To benefit from this recovery, borrowers must apply for a PSLF before October 31, 2022.
In addition, for borrowers who have been asked to consolidate older loans into direct loans, but who had already certified their years of public service, the ministry plans to automatically adjust the number of their payments, granting them a credit for payments made before consolidation. In the case of this hypothetical nurse, that means her payment account would not be reset; it would now include these 36 earlier payments.
According to a source close to the details, 60% of borrowers who are not yet eligible for the PSLF because they have not made enough qualifying payments also have – or had at some point had – non-qualifying loans. This decision to grant them credit for the payments of these previously ineligible loans could accelerate some borrowers who had all but given up on canceling their loans.
Even borrowers who have not certified those first years of public service will be able to do so retroactively and receive credit for those first FFEL payments.
For military service members, the department will also allow any months spent on active service to count towards the PSLF, even if their loan payments have been suspended.
Details of the department’s plans, obtained by NPR, suggest tens of thousands of borrowers could potentially see their loans canceled, while hundreds of thousands could at least see a drop in the number of payments they need to make.
The ministry is expected to provide more information next week to help borrowers navigate these changes.
Long-term fixes are also underway
In addition to using its executive power to help borrowers obtain credit for disqualified payments, the department also plans to use the rulemaking process to overhaul the PSLF in the long run.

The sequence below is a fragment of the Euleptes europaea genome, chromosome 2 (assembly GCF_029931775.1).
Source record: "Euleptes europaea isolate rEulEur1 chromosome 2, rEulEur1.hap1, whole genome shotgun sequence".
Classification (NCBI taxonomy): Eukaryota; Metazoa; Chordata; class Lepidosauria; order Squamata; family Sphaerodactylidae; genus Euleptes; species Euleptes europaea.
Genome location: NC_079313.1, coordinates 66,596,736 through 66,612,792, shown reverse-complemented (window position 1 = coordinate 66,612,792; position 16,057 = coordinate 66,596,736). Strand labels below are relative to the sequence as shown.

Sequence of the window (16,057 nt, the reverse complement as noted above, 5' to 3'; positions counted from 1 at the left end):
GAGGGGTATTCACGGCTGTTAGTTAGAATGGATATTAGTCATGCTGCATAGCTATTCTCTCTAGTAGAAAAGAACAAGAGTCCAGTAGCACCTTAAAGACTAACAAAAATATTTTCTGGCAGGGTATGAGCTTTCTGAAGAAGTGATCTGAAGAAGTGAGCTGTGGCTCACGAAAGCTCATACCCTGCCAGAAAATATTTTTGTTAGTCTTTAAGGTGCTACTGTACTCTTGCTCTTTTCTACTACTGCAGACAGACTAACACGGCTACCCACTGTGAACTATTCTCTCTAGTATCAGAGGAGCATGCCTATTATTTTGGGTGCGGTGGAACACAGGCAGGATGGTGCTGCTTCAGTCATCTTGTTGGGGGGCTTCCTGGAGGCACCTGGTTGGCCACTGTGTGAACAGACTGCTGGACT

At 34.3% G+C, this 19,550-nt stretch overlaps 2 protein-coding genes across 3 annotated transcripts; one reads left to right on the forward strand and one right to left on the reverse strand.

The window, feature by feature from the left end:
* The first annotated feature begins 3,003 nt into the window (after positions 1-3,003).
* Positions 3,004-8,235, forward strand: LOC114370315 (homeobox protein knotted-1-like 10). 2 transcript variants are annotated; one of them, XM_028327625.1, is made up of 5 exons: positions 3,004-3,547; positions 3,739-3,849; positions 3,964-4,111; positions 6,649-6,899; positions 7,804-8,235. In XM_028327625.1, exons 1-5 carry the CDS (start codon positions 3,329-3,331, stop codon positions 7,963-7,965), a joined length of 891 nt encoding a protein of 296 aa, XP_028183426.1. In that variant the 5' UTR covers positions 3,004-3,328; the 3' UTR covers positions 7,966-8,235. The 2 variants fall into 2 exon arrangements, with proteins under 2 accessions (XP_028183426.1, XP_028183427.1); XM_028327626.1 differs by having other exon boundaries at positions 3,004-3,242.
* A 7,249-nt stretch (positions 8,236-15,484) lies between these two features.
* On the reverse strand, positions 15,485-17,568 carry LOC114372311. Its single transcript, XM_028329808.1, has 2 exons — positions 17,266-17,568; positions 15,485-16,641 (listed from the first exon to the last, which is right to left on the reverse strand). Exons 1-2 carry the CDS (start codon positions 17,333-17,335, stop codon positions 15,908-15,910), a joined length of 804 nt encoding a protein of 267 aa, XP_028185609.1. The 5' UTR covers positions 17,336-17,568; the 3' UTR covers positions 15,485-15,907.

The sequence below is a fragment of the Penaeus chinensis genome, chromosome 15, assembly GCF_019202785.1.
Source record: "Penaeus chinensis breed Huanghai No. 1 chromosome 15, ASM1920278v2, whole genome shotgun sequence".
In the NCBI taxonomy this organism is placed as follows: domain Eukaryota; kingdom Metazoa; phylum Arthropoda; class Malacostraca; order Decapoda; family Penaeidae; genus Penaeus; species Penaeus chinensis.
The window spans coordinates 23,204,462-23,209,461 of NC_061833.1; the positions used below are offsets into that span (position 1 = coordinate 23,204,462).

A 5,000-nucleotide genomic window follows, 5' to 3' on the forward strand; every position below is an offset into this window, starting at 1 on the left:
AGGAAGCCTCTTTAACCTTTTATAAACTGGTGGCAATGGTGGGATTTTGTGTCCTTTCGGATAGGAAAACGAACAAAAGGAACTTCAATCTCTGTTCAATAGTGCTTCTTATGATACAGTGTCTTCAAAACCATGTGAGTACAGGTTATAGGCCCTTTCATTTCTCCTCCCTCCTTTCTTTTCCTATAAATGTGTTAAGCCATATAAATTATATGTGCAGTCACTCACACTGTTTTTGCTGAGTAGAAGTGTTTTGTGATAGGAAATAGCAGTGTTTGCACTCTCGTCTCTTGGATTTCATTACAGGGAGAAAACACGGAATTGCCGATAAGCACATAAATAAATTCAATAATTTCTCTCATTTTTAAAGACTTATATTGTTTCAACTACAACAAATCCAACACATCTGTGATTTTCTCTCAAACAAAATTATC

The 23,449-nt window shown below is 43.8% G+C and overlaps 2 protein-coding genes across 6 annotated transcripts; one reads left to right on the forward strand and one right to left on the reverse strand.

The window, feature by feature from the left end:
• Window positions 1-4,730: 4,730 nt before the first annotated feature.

Potential changes include simplifying the rules for qualifying payments and granting credit to borrowers even if payments are late or made in installments.
The department also wants to extend credit to borrowers for the PSLF even though under certain circumstances their payments have been suspended, including active duty members and borrowers facing economic hardship.
Even the definition of the public service needs to be reviewed. Under current rules, many nurses and health care workers are not eligible for the program because they work in for-profit hospitals, for example.
Recognizing that borrowers’ refusals under the PSLF program can be frustratingly opaque, the ministry also wants to create a formal review process so borrowers can explain themselves clearly and correct errors if necessary.
Borrowers have expressed frustration with the PSLF
The planned changes to the PSLF come after a sustained surge of several years on the part of borrower advocates. In September, more than 200 organizations – representing students, teachers, public health officials and the military – sent a letter to US Secretary of Education Miguel Cardona, urging him to “take administrative action to ensure that he is ensure that all civil servants who have completed a decade of service receive the debt relief they have been promised … This action must be immediate and must not wait for the Ministry of Education to draft new rules. ”
The letter was edited by the Student Borrower Protection Center and co-signed by the two largest teachers’ unions in the country.
The Biden administration had previously signaled its willingness to overhaul the PSLF, which was intended, in spirit, to encourage borrowers to work in the civil service.
“We will repair the forgiveness of the civil service loans,” Cardona told NPR two days before receiving the aforementioned letter. “This system is broken. We are going to overhaul and fix it and make it work for the students.”
In July, the ministry released a public request for information on the program. In about two months, the request generated more than 48,000 comments.
âI spent years in the wrong pay-for-nothing plan,â wrote Scott Friedman of Los Angeles. “Everything is broken.”
Friedman echoes many comments when he writes: “It should be simple – if you can show that you have worked in the public sector for 10 years, that should be enough.”
“This program has been plagued with misleading misinformation from the start,” a comment from Arizona firefighter Russell Smith read. “None of us in the public service” expects “this, yet it was offered as a government program and our government should do everything in its power to address it.”
Now it appears that is what the US Department of Education intends to do.